In the time between this writing and the airing of the Game of Thrones finale, I’ve had ample opportunity to argue with several people, and repeatedly so, about the conclusion of “Mother’s Mercy” and what it might possibly entail for the characters. Now, I love a good argument about narrative and there are few things in life I enjoy more than discussing Thrones, but unfortunately, all these arguments have almost completely distracted from what was not only a brilliantly executed and exquisitely played final sequence, but also a very strong episode featuring some of the best work of the series so far, albeit along side some more problematic material. Regardless, I left this finale with more to chew on as a viewer and consumer of the series than with almost any other episode. Every sequence held significance either for character, plot, Game of Thrones as a series in the grand scheme of television and the larger culture, or in a few cases, potentially all three. Continue reading
There is a question at the heart of not only this episode of Game of Thrones in particular and the series in general, but at the heart of many aspects of human culture and society themselves, which is, what is the value of a human life? When I say “value,” I don’t exactly mean it in an abstract, esoteric, or philosophical way in terms of potential or theoretical value. I mean it here more in the the practical, tangible, or material sense; what is a human life worth? Furthermore, are some lives worth more than others? Part of what is so fascinating and heart-wrenching about A Song of Ice and Fire is that in this narrative universe and in the logic thereof, the functional answer to that question is a resounding “yes.” Continue reading
As if we weren’t already, I think we’ve officially moved into the period of Game of Thrones the television series becoming its own coexisting and interrelated but separate entity from the A Song of Ice and Fire book series. While I cherish Martin’s books in a way that is different from the way(s) I regard the television series, I don’t view this as a positive or negative development, necessarily, it’s simply the new reality. Continue reading
While I harbor no sympathy for assertions of quality for one work over another across media (i.e. “the book was better…“) and have zero tolerance for people who complain that an adaptation isn’t sufficiently representative of their personal experience with or perception of the source material (“wah wah wah, they cut this, they changed that“), I will freely admit that as someone who has read and loved the Ice and Fire book series, there is something extremely disconcerting about watching what was once an exceedingly faithful adaptation begin to diverge from the source text to such an extent that it fundamentally changes the experience of viewing the series. I don’t mean this as a total negative; it is exhilarating as well as disconcerting to know that in any given sequence one of my favorite characters I haven’t prepared myself to say goodbye to because they’re alive in the books might be killed off. This must be what the non-readers feel when watching Game of Thrones. Continue reading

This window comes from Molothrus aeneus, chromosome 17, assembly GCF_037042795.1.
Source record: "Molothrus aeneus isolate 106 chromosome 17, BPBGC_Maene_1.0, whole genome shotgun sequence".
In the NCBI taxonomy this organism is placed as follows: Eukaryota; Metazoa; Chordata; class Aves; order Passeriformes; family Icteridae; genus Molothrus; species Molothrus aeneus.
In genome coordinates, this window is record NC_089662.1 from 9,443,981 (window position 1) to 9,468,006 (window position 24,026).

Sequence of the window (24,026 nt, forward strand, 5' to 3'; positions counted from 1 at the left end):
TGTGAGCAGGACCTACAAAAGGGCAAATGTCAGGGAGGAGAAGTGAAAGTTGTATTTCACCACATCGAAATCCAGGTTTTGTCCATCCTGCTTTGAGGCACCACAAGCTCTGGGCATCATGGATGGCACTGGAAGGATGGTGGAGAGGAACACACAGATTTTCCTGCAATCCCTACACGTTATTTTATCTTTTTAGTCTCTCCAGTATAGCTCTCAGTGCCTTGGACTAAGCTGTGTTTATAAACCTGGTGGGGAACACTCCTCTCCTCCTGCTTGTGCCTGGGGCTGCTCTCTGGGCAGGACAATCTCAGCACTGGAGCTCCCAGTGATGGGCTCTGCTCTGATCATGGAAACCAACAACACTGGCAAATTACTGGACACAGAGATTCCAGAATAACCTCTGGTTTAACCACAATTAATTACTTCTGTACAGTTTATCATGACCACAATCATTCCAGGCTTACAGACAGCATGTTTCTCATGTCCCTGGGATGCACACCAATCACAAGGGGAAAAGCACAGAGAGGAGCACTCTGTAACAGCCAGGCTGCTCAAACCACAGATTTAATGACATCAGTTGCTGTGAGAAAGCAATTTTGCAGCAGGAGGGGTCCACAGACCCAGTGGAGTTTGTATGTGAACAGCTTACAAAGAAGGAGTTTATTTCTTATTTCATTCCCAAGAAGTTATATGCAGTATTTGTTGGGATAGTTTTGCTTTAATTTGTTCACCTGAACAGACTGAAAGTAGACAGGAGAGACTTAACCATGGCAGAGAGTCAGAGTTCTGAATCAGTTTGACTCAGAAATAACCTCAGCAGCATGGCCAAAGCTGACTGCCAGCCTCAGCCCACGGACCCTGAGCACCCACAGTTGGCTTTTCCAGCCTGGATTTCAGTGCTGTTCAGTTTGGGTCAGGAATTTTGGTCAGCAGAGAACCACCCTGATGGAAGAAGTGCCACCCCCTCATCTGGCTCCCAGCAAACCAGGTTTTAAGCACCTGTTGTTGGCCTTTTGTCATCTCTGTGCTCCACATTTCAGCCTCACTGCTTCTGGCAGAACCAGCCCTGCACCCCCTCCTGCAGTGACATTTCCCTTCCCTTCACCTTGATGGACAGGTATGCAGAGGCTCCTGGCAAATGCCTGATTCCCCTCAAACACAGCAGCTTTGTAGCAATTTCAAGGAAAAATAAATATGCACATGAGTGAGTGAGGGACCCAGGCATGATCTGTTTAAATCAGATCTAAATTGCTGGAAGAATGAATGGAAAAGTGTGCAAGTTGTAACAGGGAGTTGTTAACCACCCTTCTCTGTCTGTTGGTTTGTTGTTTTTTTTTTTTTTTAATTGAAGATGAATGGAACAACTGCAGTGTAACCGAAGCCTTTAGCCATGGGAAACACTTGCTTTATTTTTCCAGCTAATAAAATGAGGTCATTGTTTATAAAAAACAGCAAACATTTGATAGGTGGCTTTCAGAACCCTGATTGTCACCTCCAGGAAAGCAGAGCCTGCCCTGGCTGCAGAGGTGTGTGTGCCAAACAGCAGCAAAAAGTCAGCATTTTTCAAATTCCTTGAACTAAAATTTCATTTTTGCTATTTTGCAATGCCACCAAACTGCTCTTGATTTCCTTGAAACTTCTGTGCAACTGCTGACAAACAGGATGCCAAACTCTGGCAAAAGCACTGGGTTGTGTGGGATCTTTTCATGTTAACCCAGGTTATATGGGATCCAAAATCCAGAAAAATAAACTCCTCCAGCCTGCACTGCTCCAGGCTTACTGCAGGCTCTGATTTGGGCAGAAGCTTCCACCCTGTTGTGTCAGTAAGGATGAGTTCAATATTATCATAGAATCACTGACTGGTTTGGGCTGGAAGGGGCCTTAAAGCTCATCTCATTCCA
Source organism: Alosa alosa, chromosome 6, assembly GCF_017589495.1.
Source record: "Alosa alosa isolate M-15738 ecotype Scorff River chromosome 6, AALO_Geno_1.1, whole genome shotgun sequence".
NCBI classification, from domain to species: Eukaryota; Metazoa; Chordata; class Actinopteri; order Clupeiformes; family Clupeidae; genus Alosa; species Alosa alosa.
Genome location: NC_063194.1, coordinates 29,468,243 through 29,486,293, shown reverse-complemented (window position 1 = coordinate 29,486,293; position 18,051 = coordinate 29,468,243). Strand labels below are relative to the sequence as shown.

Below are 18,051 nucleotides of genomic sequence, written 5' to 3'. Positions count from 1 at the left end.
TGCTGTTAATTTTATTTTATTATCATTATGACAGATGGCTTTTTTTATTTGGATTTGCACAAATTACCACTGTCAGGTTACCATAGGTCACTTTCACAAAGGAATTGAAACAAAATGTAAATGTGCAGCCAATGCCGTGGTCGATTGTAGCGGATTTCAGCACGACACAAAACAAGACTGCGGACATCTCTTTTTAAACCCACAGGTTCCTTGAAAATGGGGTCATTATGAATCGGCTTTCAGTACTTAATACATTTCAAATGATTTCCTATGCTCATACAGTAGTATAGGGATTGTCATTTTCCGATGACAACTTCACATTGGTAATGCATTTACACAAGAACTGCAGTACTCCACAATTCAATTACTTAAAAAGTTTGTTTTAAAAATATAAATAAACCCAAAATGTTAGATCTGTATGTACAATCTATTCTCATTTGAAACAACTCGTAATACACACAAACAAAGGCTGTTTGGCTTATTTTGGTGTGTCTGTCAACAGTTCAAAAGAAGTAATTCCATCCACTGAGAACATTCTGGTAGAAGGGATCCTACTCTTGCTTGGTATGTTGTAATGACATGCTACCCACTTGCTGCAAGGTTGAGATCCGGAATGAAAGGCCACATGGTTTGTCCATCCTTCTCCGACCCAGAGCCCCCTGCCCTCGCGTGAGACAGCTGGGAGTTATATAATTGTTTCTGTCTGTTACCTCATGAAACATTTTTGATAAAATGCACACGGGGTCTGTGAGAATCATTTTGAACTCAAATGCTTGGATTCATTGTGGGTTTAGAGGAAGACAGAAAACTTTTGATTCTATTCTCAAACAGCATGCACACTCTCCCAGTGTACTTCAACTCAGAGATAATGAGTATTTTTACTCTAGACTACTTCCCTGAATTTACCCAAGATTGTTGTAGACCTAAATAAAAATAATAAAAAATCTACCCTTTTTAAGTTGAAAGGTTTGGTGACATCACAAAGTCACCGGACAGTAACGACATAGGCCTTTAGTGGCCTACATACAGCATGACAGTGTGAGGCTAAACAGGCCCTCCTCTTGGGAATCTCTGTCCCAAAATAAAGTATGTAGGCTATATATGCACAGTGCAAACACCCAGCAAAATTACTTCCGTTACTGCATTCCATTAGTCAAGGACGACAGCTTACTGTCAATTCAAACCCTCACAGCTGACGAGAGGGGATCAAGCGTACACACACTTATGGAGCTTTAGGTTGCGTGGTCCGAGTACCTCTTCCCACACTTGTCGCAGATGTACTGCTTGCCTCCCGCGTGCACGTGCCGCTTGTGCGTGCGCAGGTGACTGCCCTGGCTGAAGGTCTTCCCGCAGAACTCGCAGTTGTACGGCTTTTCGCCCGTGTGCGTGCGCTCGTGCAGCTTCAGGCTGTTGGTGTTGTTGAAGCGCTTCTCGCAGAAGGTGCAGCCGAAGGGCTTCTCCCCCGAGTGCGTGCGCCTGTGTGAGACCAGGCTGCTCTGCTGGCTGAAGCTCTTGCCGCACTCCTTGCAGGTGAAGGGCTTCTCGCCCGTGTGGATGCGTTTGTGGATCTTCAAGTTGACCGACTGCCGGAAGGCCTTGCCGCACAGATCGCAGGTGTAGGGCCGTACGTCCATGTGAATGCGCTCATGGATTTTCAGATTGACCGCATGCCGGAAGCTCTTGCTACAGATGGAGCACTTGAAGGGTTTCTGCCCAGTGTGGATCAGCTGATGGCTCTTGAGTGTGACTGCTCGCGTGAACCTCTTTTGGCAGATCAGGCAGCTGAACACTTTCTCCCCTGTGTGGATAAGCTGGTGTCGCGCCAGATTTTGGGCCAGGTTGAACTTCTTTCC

Whenever there’s a wedding on Game of Thrones you know something terrible is going to happen, and the wedding of Sansa and Ramsay was certainly no exception. While I agreed with some of the criticism of last season’s scene featuring the rape of Cersei by Jaime, my criticism stemmed from the fact that it was a mostly unmotivated event that had no repercussions for the characters involved or their relationship. I completely agree with the sentiment that rape and sexual violence as a mere plot device is irresponsible, but I wholeheartedly disagree with the notion that any depiction of rape is inappropriate for the screen. To me, this line of thinking is akin to the argument that high school students shouldn’t read The Adventures of Huckleberry Finn because Mark Twain uses the word “nigger” in the text. Senator McCaskill is free to stop watching Game of Thrones, as is anyone else, but Game of Thrones is under no obligation to avoid depictions of certain behaviors and actions because they might possibly offend the sensibilities of certain audience members. Continue reading